But as I look back on my early affection for superheroes, my addiction to comics doesn't necessarily scan with the rest of my childhood. As with the kid in Todd Haynes's Dottie Gets Spanked, most of my cultural tastes tended to lean toward the feminine. I was addicted to reruns of I Married Joan and old Ingrid Bergman flicks on the afternoon movie. I was the only boy in my sixth-grade class to read Are You There, God? It's Me, Margaret. Nothing could make me change the channel faster than an old Rat Patrol or Daktari episode popping up in the middle of my afternoon of TV. So why was I drawn to these heroic tales of adventure and derring-do?

I have three theories:

1. Like most gay kids, superheroes have to keep their "difference" a secret.

Even before I could mentally process that (a) I was gay and (b) I needed to keep that hidden from everyone around me, I could totally relate to the idea of having something about you that sets you apart and must be concealed. There were consequences, after all--whenever a pre-women's lib Lois Lane would hector Superman about marriage, he would constantly remind her that he could never be married, since criminals would try to hurt or kidnap his wife in order to keep the Man of Steel in check. Of course, why being known as "Superman's girlfriend, Lois Lane" didn't make her a constant target of the bad guys was never discussed, but Superman's efforts to avoid intimacy, much less matrimony, with Ms. Lane probably rang true with a lot of young gay readers back in the Eisenhower era.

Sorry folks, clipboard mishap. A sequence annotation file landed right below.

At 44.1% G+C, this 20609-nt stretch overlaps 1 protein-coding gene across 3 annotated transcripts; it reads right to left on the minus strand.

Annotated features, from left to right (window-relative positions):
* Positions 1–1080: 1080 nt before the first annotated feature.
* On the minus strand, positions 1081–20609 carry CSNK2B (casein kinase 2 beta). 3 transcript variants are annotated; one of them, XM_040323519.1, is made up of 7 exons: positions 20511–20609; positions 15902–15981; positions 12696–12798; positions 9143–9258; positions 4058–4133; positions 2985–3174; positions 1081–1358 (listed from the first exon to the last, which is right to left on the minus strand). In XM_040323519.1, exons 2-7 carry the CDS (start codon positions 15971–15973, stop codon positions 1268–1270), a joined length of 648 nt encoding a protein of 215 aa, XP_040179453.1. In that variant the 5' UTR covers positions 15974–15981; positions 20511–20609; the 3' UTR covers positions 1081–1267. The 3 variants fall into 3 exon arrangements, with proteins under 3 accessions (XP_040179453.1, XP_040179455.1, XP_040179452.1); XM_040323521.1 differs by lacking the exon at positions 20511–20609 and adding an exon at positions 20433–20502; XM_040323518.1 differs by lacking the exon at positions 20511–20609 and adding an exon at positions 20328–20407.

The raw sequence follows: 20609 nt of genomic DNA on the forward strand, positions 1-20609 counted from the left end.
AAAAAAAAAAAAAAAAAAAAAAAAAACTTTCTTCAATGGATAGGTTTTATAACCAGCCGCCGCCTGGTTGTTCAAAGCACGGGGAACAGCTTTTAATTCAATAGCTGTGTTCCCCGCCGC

Chris Ohnesorge, drummer and vocalist with the San Francisco-based band the Ex-Boyfriends, discovered comics as a kid through the 1970s Wonder Woman TV show. He's tangibly devoted to the Amazon princess, with two WW tattoos on his arm and a third on the way. The character's dual nature--ravishing, heroic Wonder Woman and her mousy alter ego, Diana Prince--continues to resonate. "To me, it was the idea that you could spin around and there would be a flash of light and you'd be this amazing person. Someone that everyone loved," observes Ohnesorge, 33. "You have this secret identity; you can't be who you really are, and you only can be that in these certain moments. And even at those times, you still have to maintain all this secrecy; you can't have a real relationship. It was this idea of escaping your stifling secret life to become someone incredible who people were in awe of."